Guests can relax in the excellent caravan and cabin accommodation available at Discovery Parks – Maidens Inn, Moama and look forward to the splashtacular new waterpark opening this summer. Adventure seeking visitors can book water ski, wakeboarding or barefooting lessons with the iWaterski team, available at the park. Families can also keep cool at the waterpark or travel 10 minutes into town to explore the secluded areas of the river on paddle steamer cruises.

Woodman Point, WA

Only minutes away from Fremantle, Woodman Point has a range of delightful attractions for guests to experience. Get a nostalgic glimpse of “Freo’s” history by touring the Martitime Museum, Fremantle Prison, and Western Australia’s oldest public building, the Roundhouse.



Where to stay? – Discovery Parks - Woodman Point

There are a range of options to suit everyone’s individual needs at Discovery Parks – Woodman Point, from deluxe cabins to studio rooms, as well as powered and unpowered camping sites. Visitors can stroll along the streets to see beautiful Georgian and Victorian-era architecture, while also making sure to stop by the famous Fremantle markets. For all of the foodies out there, the fish and chips at Fishing Boat Harbour are a must-try!

Monday, December 19, 2016

Scotland for breakfast!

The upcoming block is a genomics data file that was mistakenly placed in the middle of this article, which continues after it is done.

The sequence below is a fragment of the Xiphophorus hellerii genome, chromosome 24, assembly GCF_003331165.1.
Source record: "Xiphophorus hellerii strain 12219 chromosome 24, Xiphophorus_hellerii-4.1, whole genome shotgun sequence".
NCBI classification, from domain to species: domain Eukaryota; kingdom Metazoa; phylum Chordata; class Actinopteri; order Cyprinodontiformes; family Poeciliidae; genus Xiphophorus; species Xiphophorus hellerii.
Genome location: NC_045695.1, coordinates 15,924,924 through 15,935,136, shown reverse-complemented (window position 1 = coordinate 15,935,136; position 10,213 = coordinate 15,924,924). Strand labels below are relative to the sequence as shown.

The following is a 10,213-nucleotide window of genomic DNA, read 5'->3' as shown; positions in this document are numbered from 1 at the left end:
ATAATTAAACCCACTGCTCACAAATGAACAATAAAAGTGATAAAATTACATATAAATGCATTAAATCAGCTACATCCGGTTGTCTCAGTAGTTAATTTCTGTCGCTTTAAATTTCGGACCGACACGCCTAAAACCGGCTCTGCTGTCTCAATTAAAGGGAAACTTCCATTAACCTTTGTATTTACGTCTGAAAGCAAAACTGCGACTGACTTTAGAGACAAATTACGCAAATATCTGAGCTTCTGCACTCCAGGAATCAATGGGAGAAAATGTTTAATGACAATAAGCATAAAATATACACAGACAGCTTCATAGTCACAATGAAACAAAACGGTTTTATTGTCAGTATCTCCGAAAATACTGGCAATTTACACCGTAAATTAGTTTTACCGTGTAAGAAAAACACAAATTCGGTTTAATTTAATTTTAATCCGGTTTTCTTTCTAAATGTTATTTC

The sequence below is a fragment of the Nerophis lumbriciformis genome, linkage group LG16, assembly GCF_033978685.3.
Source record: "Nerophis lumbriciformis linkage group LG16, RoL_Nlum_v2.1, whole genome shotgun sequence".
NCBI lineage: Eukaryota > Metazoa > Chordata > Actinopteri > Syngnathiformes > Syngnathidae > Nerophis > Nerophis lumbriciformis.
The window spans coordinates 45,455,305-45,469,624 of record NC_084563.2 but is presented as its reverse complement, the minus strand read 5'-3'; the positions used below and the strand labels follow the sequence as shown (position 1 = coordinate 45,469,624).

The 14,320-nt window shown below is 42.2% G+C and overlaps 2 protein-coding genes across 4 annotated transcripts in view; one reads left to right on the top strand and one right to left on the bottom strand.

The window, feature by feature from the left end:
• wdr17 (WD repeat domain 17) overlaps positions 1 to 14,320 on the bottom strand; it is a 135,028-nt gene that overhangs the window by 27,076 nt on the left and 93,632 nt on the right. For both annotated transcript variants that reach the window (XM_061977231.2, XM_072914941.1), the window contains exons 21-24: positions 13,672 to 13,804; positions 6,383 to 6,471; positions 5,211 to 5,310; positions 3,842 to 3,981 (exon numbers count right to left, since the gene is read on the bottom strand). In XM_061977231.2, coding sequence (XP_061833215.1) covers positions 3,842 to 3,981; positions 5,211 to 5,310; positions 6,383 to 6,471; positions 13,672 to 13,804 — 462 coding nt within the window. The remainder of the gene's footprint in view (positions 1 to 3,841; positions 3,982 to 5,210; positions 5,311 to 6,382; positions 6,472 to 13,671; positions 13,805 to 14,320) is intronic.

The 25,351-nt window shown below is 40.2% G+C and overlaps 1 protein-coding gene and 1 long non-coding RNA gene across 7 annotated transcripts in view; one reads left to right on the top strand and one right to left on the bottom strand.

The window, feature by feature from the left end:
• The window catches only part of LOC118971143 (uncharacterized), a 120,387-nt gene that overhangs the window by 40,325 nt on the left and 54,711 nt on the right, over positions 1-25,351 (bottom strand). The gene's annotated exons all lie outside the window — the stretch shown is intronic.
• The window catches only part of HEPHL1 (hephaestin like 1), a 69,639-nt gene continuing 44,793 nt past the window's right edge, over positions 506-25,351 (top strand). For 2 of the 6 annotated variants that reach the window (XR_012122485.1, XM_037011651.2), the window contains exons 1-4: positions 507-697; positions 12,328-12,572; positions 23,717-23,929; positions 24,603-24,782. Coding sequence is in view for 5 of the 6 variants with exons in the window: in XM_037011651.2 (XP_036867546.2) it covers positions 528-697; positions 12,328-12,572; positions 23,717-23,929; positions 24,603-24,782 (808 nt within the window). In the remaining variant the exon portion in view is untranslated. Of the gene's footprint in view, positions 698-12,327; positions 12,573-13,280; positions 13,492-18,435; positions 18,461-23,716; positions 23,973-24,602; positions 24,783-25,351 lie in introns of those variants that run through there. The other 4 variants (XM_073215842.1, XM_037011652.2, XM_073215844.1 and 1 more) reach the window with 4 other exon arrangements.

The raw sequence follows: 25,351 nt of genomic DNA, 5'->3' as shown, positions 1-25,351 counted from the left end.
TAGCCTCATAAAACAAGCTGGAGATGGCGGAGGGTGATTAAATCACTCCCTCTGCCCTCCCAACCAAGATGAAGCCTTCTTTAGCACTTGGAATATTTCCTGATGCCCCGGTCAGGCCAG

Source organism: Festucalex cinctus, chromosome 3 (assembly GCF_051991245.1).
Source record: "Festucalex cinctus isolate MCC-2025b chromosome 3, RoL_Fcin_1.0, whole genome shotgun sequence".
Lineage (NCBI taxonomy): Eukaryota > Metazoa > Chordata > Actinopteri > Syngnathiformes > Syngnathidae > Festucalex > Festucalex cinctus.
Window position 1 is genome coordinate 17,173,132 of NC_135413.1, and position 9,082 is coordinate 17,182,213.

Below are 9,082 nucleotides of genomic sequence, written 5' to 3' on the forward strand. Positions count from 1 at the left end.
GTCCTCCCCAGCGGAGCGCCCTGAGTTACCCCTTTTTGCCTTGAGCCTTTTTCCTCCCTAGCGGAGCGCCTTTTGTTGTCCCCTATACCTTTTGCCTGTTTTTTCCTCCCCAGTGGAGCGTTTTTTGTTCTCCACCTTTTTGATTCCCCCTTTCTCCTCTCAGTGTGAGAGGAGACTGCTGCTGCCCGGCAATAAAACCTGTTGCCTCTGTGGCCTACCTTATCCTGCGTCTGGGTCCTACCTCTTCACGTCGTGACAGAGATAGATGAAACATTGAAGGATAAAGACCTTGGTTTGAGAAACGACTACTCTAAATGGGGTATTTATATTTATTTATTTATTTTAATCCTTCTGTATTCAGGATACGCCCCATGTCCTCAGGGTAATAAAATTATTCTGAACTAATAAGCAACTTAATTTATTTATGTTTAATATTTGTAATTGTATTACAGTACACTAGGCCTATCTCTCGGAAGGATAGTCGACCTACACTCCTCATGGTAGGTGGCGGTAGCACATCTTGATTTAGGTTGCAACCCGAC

TOP-5 SCOTTISH BREAKFASTS


 


 Courtesy guest blogger Roberta Muir

Although I’ve had some fine lunches and dinners in Scotland, what always stands out for me is the quality (and often quantity) of Scottish breakfasts. Perhaps because of the cold climate, they are inevitably hearty affairs of smoked fish, porridge and various sausages, as well as excellent (often local) eggs, bacon and preserves. Here are five places worth staying at for their breakfasts alone, next time you travel north of the River Tweed.

 

Porridge

The Albannach, Lochinver
www.thealbannach.co.uk
I dreamt about the porridge at this luxurious west coast B&B for 14 years, and when I had it again this year it was even better than I recalled! A mixture of coarse and fine oatmeal with cream and brown sugar served on locally-made pottery, it’s simply the best porridge I’ve ever had.

 


 

Black Haggis

23 Mayfield Gardens, Edinburgh
www.23mayfield.co.uk